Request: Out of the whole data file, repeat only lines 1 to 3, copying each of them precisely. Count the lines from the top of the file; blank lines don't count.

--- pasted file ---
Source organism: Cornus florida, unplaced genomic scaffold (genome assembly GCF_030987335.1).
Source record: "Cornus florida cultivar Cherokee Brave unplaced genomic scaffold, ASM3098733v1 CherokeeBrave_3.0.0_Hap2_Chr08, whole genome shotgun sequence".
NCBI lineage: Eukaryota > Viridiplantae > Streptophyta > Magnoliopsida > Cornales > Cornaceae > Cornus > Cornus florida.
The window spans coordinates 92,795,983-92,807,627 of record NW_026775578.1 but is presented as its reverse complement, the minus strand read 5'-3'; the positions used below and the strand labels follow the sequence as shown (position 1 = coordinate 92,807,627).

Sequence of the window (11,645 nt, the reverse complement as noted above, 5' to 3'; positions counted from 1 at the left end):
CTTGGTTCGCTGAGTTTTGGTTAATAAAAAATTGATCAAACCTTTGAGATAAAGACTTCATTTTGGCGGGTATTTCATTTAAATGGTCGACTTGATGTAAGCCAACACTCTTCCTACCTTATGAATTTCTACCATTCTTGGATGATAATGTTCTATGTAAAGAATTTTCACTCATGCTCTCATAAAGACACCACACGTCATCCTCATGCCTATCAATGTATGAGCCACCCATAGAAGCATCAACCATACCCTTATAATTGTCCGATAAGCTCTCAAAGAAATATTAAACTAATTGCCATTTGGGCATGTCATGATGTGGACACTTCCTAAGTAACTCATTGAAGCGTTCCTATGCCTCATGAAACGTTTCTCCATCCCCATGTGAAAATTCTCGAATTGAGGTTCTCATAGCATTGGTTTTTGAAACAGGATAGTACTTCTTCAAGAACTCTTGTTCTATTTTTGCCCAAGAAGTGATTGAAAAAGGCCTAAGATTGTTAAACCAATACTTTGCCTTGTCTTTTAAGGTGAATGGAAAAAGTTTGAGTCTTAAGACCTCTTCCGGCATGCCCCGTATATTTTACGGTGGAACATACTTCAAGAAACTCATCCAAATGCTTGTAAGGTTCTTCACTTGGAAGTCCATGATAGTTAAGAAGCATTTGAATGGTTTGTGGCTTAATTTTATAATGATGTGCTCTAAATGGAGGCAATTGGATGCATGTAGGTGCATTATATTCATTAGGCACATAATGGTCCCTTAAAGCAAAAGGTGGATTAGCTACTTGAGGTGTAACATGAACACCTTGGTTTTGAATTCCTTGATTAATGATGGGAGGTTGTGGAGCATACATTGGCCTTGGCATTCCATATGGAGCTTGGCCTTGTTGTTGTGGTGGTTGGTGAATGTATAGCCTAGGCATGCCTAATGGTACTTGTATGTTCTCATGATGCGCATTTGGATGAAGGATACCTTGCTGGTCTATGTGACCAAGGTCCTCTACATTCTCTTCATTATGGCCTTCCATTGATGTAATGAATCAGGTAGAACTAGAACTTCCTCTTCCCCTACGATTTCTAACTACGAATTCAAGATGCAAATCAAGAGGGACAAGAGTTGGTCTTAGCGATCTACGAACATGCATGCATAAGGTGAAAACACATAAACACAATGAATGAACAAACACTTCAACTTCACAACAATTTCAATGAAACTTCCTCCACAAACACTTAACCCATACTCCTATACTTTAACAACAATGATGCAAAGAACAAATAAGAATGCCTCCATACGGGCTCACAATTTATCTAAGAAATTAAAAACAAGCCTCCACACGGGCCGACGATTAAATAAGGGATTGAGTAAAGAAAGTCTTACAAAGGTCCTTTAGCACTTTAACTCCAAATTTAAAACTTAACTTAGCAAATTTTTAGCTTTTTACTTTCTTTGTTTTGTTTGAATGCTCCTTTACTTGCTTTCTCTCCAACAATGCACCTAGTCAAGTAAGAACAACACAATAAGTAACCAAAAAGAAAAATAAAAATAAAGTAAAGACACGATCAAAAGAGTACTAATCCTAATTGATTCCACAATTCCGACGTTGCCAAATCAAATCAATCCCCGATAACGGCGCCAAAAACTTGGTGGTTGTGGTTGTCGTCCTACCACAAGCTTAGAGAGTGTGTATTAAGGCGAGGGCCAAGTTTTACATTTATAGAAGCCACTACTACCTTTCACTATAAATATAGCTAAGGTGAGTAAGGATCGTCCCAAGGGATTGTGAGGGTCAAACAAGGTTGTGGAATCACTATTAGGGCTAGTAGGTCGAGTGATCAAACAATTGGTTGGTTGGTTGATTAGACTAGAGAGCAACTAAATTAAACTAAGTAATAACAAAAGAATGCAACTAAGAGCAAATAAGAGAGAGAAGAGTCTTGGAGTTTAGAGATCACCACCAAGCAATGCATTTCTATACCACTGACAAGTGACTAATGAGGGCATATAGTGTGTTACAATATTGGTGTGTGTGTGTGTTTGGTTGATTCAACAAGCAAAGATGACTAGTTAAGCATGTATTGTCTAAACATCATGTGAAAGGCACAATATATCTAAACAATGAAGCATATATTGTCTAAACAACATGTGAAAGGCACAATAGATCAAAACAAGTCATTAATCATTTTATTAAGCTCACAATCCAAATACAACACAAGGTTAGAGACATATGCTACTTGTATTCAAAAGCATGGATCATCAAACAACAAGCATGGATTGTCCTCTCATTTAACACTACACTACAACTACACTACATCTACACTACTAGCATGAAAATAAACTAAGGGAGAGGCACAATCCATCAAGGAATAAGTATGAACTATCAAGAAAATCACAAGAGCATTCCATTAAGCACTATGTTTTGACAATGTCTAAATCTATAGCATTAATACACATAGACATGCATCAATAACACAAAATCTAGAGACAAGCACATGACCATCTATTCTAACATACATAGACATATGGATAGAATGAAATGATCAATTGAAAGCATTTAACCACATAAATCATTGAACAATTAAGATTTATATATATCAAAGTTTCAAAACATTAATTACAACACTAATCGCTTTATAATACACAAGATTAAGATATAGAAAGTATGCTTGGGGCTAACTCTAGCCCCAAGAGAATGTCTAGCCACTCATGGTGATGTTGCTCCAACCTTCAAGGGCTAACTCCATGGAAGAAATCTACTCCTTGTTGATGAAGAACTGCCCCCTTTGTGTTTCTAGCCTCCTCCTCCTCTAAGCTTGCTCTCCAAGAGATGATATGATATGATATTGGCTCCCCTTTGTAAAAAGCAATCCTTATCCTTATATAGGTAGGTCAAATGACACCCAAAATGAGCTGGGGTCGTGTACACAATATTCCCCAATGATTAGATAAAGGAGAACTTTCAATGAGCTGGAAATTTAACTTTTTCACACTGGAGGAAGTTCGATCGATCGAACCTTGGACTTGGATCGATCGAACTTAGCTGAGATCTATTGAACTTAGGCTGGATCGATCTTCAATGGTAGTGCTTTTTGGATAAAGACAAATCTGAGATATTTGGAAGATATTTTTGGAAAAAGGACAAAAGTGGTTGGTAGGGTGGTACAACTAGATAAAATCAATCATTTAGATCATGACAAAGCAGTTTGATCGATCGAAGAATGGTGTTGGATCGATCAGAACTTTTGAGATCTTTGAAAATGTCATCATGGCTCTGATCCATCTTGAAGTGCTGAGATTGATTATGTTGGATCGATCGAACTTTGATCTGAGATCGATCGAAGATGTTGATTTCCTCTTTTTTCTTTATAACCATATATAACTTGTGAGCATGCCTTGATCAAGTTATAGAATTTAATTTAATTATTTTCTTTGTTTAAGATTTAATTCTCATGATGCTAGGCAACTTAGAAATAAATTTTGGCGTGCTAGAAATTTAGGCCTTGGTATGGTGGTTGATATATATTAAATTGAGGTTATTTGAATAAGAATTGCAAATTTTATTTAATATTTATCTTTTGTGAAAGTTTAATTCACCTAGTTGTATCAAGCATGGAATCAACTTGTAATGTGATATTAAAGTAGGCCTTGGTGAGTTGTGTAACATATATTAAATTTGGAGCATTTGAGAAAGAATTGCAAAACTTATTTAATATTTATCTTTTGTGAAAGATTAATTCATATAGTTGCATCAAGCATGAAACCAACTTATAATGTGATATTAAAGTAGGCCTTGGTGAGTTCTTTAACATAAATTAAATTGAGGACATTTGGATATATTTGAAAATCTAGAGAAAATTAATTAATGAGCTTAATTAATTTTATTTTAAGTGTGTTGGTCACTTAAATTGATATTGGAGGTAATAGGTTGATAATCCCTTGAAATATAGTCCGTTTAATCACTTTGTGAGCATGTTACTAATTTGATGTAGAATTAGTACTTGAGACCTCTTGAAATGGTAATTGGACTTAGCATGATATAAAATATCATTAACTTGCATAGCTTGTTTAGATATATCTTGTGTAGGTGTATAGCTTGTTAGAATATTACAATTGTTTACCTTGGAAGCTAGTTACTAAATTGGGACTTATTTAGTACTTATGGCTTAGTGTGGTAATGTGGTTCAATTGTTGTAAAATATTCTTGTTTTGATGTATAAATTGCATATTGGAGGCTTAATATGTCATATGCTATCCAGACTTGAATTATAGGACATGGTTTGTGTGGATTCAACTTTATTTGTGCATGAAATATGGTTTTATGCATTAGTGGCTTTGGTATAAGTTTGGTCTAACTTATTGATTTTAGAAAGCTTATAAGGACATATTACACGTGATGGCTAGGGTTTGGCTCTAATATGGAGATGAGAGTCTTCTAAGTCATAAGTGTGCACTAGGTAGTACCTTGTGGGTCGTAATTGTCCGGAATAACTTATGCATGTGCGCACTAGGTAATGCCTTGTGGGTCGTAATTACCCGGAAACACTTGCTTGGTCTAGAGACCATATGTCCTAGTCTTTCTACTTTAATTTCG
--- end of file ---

Source organism: Cornus florida, unplaced genomic scaffold (genome assembly GCF_030987335.1).
Source record: "Cornus florida cultivar Cherokee Brave unplaced genomic scaffold, ASM3098733v1 CherokeeBrave_3.0.0_Hap2_Chr08, whole genome shotgun sequence".
NCBI lineage: Eukaryota > Viridiplantae > Streptophyta > Magnoliopsida > Cornales > Cornaceae > Cornus > Cornus florida.